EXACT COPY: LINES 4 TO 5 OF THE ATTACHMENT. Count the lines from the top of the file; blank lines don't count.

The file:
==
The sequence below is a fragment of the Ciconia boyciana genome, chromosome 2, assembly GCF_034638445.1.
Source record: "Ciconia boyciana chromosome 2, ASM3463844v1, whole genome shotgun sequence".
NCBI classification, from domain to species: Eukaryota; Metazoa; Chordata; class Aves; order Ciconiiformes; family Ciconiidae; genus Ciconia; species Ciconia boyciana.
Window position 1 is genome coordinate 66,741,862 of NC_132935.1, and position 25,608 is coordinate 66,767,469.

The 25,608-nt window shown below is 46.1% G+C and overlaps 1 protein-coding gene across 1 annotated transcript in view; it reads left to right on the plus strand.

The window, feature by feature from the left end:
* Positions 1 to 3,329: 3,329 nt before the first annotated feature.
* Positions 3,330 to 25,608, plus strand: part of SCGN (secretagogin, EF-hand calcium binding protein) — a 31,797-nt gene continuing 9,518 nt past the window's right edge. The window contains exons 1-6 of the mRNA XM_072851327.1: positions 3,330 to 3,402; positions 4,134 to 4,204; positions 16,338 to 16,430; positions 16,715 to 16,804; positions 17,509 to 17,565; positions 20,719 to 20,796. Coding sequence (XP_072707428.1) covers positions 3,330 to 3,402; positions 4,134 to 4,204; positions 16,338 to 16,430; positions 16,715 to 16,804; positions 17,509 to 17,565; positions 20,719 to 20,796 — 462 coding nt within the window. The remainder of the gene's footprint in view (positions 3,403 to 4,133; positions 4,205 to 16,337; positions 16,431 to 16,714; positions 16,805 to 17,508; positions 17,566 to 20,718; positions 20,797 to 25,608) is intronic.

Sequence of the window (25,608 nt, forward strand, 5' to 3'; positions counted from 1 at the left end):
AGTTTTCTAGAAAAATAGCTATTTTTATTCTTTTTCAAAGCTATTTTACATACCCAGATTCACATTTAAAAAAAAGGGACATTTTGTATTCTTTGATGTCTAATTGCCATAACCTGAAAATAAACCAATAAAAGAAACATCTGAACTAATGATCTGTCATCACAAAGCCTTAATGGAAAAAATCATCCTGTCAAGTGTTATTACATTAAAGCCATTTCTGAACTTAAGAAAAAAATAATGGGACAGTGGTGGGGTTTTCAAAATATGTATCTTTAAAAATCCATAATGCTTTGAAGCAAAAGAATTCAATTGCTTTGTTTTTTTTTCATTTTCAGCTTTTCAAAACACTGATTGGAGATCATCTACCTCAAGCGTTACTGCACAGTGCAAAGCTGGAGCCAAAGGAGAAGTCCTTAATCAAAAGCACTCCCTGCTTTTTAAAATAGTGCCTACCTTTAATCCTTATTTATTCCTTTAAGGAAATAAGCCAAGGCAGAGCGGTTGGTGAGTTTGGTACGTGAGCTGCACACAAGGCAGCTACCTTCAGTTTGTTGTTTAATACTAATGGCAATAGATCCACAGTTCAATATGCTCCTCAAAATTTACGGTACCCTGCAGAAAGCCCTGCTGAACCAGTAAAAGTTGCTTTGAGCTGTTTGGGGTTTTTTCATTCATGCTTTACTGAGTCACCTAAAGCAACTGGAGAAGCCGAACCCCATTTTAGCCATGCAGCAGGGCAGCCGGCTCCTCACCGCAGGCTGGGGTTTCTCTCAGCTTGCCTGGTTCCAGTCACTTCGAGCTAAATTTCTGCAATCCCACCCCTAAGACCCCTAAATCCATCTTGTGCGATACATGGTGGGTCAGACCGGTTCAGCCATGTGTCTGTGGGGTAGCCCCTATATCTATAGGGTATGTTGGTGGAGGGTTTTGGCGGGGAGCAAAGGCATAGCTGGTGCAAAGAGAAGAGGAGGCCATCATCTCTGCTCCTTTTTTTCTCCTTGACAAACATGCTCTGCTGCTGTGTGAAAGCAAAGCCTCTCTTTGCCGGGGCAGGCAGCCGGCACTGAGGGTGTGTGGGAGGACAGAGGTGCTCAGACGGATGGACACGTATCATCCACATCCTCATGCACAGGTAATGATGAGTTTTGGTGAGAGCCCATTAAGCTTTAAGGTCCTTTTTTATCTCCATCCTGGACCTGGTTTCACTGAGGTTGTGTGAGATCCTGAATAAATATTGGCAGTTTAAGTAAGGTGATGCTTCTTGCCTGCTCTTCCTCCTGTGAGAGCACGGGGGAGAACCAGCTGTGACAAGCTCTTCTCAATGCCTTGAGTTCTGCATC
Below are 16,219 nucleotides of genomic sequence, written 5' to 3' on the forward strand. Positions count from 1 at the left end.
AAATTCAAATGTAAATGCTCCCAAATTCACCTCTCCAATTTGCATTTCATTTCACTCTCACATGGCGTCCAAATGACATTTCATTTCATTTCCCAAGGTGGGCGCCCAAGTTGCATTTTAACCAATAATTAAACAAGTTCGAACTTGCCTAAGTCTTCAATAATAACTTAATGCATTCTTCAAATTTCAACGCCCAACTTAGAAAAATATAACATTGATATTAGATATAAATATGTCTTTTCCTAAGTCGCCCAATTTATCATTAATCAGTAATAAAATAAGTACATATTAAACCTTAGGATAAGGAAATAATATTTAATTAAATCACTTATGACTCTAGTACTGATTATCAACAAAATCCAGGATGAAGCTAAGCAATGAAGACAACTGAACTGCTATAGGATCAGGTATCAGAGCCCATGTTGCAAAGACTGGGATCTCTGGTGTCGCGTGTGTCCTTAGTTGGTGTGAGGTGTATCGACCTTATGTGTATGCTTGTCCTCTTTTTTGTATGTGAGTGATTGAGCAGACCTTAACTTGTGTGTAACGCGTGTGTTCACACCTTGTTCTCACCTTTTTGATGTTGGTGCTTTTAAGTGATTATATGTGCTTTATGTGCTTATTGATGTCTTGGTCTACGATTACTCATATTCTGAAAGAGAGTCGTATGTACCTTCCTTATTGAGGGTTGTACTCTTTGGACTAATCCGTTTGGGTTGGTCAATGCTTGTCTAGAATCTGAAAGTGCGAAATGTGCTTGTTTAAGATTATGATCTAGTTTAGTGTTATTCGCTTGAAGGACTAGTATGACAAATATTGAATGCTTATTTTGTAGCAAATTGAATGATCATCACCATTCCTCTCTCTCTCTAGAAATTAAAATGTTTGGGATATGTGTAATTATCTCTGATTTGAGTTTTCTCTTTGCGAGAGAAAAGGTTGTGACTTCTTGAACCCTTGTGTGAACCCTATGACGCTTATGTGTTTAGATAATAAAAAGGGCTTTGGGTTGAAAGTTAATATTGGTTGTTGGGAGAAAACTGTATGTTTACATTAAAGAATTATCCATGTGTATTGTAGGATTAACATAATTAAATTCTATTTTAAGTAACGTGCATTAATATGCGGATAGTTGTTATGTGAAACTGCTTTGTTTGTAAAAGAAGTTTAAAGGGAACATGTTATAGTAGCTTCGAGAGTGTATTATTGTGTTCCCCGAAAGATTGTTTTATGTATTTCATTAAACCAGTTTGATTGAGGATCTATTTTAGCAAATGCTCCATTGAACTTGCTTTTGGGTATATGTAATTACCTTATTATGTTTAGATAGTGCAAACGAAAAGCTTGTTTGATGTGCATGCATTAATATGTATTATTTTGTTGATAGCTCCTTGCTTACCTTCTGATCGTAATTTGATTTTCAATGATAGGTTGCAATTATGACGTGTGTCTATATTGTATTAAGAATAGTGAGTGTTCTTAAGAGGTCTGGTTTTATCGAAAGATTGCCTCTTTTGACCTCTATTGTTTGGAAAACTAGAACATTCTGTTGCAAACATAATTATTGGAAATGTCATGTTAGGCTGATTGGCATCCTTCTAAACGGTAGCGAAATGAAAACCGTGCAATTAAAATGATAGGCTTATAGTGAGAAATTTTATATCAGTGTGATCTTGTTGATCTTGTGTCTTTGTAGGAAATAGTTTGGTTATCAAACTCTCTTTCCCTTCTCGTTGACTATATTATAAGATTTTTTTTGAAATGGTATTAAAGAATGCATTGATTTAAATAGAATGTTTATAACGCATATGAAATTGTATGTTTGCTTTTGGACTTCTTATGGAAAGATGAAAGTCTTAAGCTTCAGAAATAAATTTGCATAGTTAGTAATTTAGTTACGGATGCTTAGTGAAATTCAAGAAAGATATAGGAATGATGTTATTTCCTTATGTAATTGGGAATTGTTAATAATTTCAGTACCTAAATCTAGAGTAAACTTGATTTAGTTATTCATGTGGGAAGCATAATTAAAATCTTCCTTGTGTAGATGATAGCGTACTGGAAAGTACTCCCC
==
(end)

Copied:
Window position 1 is genome coordinate 66,741,862 of NC_132935.1, and position 25,608 is coordinate 66,767,469.

The 25,608-nt window shown below is 46.1% G+C and overlaps 1 protein-coding gene across 1 annotated transcript in view; it reads left to right on the plus strand.